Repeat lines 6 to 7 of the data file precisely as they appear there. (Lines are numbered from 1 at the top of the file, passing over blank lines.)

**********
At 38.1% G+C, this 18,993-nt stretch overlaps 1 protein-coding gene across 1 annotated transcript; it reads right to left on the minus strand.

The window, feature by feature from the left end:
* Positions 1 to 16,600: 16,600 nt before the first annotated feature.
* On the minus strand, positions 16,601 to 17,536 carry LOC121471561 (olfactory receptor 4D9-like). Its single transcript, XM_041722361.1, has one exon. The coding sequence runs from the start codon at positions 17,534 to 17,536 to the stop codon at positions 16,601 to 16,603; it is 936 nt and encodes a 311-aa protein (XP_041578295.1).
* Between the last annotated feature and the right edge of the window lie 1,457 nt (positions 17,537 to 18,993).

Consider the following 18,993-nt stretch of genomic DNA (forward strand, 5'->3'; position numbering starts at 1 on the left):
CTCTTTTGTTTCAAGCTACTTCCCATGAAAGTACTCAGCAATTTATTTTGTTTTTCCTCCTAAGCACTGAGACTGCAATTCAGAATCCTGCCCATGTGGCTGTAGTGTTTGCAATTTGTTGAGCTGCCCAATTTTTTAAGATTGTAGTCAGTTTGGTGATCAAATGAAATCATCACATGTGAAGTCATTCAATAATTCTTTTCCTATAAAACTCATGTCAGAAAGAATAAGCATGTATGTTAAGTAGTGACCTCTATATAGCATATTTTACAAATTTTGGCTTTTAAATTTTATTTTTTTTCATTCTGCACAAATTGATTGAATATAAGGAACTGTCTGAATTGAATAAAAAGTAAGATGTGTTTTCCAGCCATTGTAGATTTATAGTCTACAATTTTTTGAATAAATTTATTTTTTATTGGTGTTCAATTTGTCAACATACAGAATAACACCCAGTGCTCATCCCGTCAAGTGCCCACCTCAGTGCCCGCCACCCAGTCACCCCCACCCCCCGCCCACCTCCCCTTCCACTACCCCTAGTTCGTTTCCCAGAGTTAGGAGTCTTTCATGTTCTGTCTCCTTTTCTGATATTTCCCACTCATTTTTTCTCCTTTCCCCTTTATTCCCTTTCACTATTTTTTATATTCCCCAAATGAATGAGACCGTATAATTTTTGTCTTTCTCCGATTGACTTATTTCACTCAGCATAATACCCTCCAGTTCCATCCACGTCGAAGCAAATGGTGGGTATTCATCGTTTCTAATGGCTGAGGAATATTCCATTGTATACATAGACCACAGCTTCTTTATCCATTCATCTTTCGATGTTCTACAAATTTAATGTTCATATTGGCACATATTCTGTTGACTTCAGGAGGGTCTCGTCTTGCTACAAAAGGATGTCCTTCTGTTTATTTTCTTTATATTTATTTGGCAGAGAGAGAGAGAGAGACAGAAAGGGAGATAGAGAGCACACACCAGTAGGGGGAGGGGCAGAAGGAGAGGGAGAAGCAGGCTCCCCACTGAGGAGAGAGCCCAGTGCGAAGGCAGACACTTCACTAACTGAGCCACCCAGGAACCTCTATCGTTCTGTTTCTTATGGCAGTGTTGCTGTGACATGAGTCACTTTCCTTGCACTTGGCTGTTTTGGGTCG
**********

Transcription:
Consider the following 18,993-nt stretch of genomic DNA (forward strand, 5'->3'; position numbering starts at 1 on the left):
CTCTTTTGTTTCAAGCTACTTCCCATGAAAGTACTCAGCAATTTATTTTGTTTTTCCTCCTAAGCACTGAGACTGCAATTCAGAATCCTGCCCATGTGGCTGTAGTGTTTGCAATTTGTTGAGCTGCCCAATTTTTTAAGATTGTAGTCAGTTTGGTGATCAAATGAAATCATCACATGTGAAGTCATTCAATAATTCTTTTCCTATAAAACTCATGTCAGAAAGAATAAGCATGTATGTTAAGTAGTGACCTCTATATAGCATATTTTACAAATTTTGGCTTTTAAATTTTATTTTTTTTCATTCTGCACAAATTGATTGAATATAAGGAACTGTCTGAATTGAATAAAAAGTAAGATGTGTTTTCCAGCCATTGTAGATTTATAGTCTACAATTTTTTGAATAAATTTATTTTTTATTGGTGTTCAATTTGTCAACATACAGAATAACACCCAGTGCTCATCCCGTCAAGTGCCCACCTCAGTGCCCGCCACCCAGTCACCCCCACCCCCCGCCCACCTCCCCTTCCACTACCCCTAGTTCGTTTCCCAGAGTTAGGAGTCTTTCATGTTCTGTCTCCTTTTCTGATATTTCCCACTCATTTTTTCTCCTTTCCCCTTTATTCCCTTTCACTATTTTTTATATTCCCCAAATGAATGAGACCGTATAATTTTTGTCTTTCTCCGATTGACTTATTTCACTCAGCATAATACCCTCCAGTTCCATCCACGTCGAAGCAAATGGTGGGTATTCATCGTTTCTAATGGCTGAGGAATATTCCATTGTATACATAGACCACAGCTTCTTTATCCATTCATCTTTCGATGTTCTACAAATTTAATGTTCATATTGGCACATATTCTGTTGACTTCAGGAGGGTCTCGTCTTGCTACAAAAGGATGTCCTTCTGTTTATTTTCTTTATATTTATTTGGCAGAGAGAGAGAGAGAGACAGAAAGGGAGATAGAGAGCACACACCAGTAGGGGGAGGGGCAGAAGGAGAGGGAGAAGCAGGCTCCCCACTGAGGAGAGAGCCCAGTGCGAAGGCAGACACTTCACTAACTGAGCCACCCAGGAACCTCTATCGTTCTGTTTCTTATGGCAGTGTTGCTGTGACATGAGTCACTTTCCTTGCACTTGGCTGTTTTGGGTCG